5 Golden rules of career progression:
1. Create a career progression plan to achieve your goals
Creating a strong career progression plan is imperative to helping you achieve your goals.
Suggesting that staff write out tasks that they have achieved, what you would like to do for your company, and where they visualise themselves currently is a great way to envision your career progression.
Creating a plan will also help them to understand exactly what they need to do to achieve your goals, and see realistically when can be achieved.
Having a career progression plan enables you to understand and visualise the career development stages that your employee is working towards.
You will be able to understand exactly what they want out of their role as well as proving to you that they’re willing to put in the effort to pursue it.
2. Develop a timeline and include milestones
Timelines are a good way to boost productivity in your career development.
If you have a deadline of when you want to achieve something, then you are more likely to plan your day to day workload around it and ensure that you prioritise your career development.
As succession planning can span over a long time, it is important to remind yourself with deadlines and milestones so it doesn’t get forgetting the hurry of day to day working life.
Milestones are also important to reward yourself. You might have one big end goal, but it is still a great achievement to get a step closer.
You should reward yourself accordingly for your efforts, take some time off from work or treat yourself to something you’ve been saving up for.
3. Utilize your opportunities
Succession planning take place everyday in your workplace. As an employer you should be keen to help build your employees skillset and experience, as it is in both of your interests; they are interested in progressing while you are keen to retain their employees.
Building up the skillset of your employees will enable them to be innovative and knowledable about what they can bring to the company.
- Remind them about opportunities at work. Is there a new project coming up that they might want to be a part of? Encourage them to voice their interest.
- Many employers nowadays offer training to their employees. If you think there is a training that might be beneficial to you and your company, ask your employees if they would like to take part in more career development opportunities.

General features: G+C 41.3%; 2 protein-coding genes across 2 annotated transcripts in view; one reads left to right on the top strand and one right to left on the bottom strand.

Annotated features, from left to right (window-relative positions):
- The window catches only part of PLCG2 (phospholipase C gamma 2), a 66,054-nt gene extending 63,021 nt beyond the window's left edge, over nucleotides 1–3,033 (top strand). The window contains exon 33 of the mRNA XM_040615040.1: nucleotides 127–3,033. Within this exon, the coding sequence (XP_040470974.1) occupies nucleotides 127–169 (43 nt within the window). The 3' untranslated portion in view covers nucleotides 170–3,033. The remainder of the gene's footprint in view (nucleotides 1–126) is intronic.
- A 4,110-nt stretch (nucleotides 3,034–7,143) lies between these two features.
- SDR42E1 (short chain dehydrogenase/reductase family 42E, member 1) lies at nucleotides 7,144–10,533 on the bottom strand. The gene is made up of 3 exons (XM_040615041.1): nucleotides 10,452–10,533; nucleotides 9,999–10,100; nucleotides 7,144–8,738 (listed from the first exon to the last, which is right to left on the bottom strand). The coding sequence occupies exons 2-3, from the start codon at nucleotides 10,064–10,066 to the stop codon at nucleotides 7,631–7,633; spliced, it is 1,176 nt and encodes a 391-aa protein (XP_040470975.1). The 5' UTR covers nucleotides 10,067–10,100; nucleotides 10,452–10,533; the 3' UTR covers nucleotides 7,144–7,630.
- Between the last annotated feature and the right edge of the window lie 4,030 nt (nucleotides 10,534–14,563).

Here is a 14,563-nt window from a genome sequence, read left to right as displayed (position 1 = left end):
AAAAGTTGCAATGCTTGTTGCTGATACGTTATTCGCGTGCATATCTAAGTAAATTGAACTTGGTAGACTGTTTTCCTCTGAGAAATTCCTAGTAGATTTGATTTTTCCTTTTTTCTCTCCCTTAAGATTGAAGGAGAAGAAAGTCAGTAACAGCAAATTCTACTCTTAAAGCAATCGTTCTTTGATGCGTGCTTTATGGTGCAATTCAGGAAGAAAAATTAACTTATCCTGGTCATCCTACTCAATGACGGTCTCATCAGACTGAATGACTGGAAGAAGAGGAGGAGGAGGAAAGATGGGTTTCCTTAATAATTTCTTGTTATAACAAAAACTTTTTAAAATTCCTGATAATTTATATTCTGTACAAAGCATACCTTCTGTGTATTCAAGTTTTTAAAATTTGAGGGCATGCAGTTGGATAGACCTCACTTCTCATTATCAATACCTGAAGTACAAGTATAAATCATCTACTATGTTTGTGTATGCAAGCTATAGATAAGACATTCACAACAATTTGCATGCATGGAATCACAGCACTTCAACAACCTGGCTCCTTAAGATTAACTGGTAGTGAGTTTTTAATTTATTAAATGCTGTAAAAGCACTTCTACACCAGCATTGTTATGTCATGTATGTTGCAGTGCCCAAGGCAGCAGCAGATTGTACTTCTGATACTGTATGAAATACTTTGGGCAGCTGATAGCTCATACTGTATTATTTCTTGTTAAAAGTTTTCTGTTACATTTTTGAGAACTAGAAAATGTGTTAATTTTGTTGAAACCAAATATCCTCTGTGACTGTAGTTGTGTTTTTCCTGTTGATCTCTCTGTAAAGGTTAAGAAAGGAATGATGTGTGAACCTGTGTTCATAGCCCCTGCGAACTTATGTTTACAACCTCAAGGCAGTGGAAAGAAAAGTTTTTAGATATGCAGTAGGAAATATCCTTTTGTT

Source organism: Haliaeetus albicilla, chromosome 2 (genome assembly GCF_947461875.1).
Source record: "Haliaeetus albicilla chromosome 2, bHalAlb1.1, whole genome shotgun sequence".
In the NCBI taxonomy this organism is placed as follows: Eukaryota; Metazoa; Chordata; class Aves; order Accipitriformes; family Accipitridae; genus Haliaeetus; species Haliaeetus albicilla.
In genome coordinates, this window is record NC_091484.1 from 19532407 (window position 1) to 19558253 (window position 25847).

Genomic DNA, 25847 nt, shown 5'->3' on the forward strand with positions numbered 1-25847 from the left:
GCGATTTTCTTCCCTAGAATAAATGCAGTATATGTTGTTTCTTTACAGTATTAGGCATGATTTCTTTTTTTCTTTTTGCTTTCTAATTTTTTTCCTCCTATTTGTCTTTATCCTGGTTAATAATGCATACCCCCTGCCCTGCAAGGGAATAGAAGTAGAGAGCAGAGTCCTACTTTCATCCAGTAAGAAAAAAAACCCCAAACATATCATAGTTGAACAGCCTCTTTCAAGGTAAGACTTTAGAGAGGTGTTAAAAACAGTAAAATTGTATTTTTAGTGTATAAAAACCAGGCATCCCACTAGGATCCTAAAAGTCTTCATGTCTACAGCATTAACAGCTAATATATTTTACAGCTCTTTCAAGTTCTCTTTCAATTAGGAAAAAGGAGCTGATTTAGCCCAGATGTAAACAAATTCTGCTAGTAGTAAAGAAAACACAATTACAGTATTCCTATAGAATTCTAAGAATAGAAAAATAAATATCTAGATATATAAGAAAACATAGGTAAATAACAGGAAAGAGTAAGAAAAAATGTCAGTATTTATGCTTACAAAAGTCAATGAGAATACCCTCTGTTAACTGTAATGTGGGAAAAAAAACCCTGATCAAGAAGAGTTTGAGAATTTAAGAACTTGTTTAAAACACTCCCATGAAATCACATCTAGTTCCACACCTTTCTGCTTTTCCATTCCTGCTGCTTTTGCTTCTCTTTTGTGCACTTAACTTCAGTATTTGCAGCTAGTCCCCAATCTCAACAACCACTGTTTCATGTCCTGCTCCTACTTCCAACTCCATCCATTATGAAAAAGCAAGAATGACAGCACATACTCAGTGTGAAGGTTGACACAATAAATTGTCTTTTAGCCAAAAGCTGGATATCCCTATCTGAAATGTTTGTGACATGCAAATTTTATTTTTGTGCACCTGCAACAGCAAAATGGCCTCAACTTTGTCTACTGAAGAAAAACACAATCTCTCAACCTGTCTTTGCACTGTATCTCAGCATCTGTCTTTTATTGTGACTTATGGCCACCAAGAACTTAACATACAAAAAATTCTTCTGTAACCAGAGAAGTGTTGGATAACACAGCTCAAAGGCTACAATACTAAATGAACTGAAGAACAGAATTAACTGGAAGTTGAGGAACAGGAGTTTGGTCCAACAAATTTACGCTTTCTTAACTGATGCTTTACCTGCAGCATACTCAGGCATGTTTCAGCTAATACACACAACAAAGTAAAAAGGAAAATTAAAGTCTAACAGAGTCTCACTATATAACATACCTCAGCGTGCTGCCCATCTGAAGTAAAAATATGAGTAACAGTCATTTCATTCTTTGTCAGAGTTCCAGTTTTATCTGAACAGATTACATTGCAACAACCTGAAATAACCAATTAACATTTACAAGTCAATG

4. Do more than your job
As a manager, you should be there to help your career progression. You can do this by being pro-active and offering your employee career progression examples and development strategies. This is something that will lead you to be a good manager and benefit your employee.
- Offer work shadowing opportunities. Shadowing a role in a different department or one which they might like to progress too will help them learn the skills they might need to include in their career progression plan.
- Attend training days/ programmes with your employee. Attending a variety of work events such as a morning breakfast, evening seminars or all day events is a great opportunity to network, get your name out there, and introduce them to roles which they might like to progress into.
- Make the most out of your appraisals and reviews. Use this time to your advantage and ask them to prepare a career progression plan. It is likely that they will be interested but potentially unsure how to get started, so offer some valuable advice on succession planning and career development examples from your own experience.
5. Write it down
Encourage your employee to write down their career progression. Firstly, you will be able to go back and reference their plans, remind yourself of what their long term and short term goals are, and edit them accordingly.
Secondly, you will be able to see clearly how far they’ve have progressed, making it easier to reward them when they reach each milestone, which is iimportant for employee retention.
Finally, it is a great way for your employee to present their succession plan to you, as you will be able to clearly see their goals; making it easier for both parties.